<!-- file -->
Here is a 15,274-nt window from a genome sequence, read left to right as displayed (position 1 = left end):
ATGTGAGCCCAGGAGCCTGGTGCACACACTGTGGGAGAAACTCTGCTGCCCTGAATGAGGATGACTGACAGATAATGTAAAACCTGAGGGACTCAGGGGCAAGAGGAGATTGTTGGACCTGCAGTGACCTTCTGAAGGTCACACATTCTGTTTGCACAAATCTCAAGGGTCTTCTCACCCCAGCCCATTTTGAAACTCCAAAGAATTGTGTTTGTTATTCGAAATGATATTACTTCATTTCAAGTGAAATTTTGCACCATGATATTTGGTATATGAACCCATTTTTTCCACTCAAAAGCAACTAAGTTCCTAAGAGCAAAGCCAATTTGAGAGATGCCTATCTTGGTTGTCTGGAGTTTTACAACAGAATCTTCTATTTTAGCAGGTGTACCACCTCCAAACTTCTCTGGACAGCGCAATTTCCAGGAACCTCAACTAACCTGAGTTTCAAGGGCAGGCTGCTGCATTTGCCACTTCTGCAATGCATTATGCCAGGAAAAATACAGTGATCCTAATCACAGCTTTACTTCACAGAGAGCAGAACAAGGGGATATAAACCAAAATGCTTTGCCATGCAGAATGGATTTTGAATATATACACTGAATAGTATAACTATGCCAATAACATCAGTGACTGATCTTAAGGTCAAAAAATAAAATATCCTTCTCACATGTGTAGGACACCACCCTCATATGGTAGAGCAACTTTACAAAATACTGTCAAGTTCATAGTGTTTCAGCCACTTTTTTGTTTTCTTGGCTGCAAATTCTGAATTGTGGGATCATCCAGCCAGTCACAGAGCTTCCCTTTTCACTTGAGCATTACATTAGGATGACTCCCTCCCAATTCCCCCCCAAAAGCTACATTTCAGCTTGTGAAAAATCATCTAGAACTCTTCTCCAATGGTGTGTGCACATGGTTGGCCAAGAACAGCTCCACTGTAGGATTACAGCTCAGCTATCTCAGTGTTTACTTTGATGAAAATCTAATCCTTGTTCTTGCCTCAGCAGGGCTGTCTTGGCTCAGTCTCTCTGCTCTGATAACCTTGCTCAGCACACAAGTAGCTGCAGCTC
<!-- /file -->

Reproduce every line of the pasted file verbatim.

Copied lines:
Here is a 15,274-nt window from a genome sequence, read left to right as displayed (position 1 = left end):
ATGTGAGCCCAGGAGCCTGGTGCACACACTGTGGGAGAAACTCTGCTGCCCTGAATGAGGATGACTGACAGATAATGTAAAACCTGAGGGACTCAGGGGCAAGAGGAGATTGTTGGACCTGCAGTGACCTTCTGAAGGTCACACATTCTGTTTGCACAAATCTCAAGGGTCTTCTCACCCCAGCCCATTTTGAAACTCCAAAGAATTGTGTTTGTTATTCGAAATGATATTACTTCATTTCAAGTGAAATTTTGCACCATGATATTTGGTATATGAACCCATTTTTTCCACTCAAAAGCAACTAAGTTCCTAAGAGCAAAGCCAATTTGAGAGATGCCTATCTTGGTTGTCTGGAGTTTTACAACAGAATCTTCTATTTTAGCAGGTGTACCACCTCCAAACTTCTCTGGACAGCGCAATTTCCAGGAACCTCAACTAACCTGAGTTTCAAGGGCAGGCTGCTGCATTTGCCACTTCTGCAATGCATTATGCCAGGAAAAATACAGTGATCCTAATCACAGCTTTACTTCACAGAGAGCAGAACAAGGGGATATAAACCAAAATGCTTTGCCATGCAGAATGGATTTTGAATATATACACTGAATAGTATAACTATGCCAATAACATCAGTGACTGATCTTAAGGTCAAAAAATAAAATATCCTTCTCACATGTGTAGGACACCACCCTCATATGGTAGAGCAACTTTACAAAATACTGTCAAGTTCATAGTGTTTCAGCCACTTTTTTGTTTTCTTGGCTGCAAATTCTGAATTGTGGGATCATCCAGCCAGTCACAGAGCTTCCCTTTTCACTTGAGCATTACATTAGGATGACTCCCTCCCAATTCCCCCCCAAAAGCTACATTTCAGCTTGTGAAAAATCATCTAGAACTCTTCTCCAATGGTGTGTGCACATGGTTGGCCAAGAACAGCTCCACTGTAGGATTACAGCTCAGCTATCTCAGTGTTTACTTTGATGAAAATCTAATCCTTGTTCTTGCCTCAGCAGGGCTGTCTTGGCTCAGTCTCTCTGCTCTGATAACCTTGCTCAGCACACAAGTAGCTGCAGCTC